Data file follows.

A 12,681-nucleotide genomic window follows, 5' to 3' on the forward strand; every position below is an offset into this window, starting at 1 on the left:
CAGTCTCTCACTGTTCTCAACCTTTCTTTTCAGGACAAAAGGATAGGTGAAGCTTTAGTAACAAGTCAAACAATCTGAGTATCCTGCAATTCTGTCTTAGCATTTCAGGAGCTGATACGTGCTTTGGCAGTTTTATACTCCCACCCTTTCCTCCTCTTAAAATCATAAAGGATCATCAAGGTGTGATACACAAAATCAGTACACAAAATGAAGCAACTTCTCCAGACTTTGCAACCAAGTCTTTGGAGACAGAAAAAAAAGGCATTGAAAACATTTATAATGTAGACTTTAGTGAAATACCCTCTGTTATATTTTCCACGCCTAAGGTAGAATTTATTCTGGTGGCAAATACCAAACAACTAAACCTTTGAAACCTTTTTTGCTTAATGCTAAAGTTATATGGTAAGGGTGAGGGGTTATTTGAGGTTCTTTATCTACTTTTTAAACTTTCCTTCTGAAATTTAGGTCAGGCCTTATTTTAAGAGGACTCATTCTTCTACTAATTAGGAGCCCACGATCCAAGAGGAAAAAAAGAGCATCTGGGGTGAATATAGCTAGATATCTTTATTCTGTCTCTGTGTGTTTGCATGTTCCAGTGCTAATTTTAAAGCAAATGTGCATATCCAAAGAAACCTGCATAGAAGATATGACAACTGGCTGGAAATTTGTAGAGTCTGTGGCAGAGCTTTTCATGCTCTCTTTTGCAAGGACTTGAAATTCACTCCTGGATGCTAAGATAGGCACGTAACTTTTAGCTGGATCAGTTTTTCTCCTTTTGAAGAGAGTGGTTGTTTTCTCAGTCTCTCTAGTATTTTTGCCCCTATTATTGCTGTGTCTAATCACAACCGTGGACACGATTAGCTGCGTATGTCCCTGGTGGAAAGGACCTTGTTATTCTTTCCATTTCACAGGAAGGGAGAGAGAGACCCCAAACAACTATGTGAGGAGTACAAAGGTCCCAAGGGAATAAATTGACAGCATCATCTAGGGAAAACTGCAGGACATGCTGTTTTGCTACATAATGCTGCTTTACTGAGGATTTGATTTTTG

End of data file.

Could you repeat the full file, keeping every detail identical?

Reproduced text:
A 12,681-nucleotide genomic window follows, 5' to 3' on the forward strand; every position below is an offset into this window, starting at 1 on the left:
CAGTCTCTCACTGTTCTCAACCTTTCTTTTCAGGACAAAAGGATAGGTGAAGCTTTAGTAACAAGTCAAACAATCTGAGTATCCTGCAATTCTGTCTTAGCATTTCAGGAGCTGATACGTGCTTTGGCAGTTTTATACTCCCACCCTTTCCTCCTCTTAAAATCATAAAGGATCATCAAGGTGTGATACACAAAATCAGTACACAAAATGAAGCAACTTCTCCAGACTTTGCAACCAAGTCTTTGGAGACAGAAAAAAAAGGCATTGAAAACATTTATAATGTAGACTTTAGTGAAATACCCTCTGTTATATTTTCCACGCCTAAGGTAGAATTTATTCTGGTGGCAAATACCAAACAACTAAACCTTTGAAACCTTTTTTGCTTAATGCTAAAGTTATATGGTAAGGGTGAGGGGTTATTTGAGGTTCTTTATCTACTTTTTAAACTTTCCTTCTGAAATTTAGGTCAGGCCTTATTTTAAGAGGACTCATTCTTCTACTAATTAGGAGCCCACGATCCAAGAGGAAAAAAAGAGCATCTGGGGTGAATATAGCTAGATATCTTTATTCTGTCTCTGTGTGTTTGCATGTTCCAGTGCTAATTTTAAAGCAAATGTGCATATCCAAAGAAACCTGCATAGAAGATATGACAACTGGCTGGAAATTTGTAGAGTCTGTGGCAGAGCTTTTCATGCTCTCTTTTGCAAGGACTTGAAATTCACTCCTGGATGCTAAGATAGGCACGTAACTTTTAGCTGGATCAGTTTTTCTCCTTTTGAAGAGAGTGGTTGTTTTCTCAGTCTCTCTAGTATTTTTGCCCCTATTATTGCTGTGTCTAATCACAACCGTGGACACGATTAGCTGCGTATGTCCCTGGTGGAAAGGACCTTGTTATTCTTTCCATTTCACAGGAAGGGAGAGAGAGACCCCAAACAACTATGTGAGGAGTACAAAGGTCCCAAGGGAATAAATTGACAGCATCATCTAGGGAAAACTGCAGGACATGCTGTTTTGCTACATAATGCTGCTTTACTGAGGATTTGATTTTTG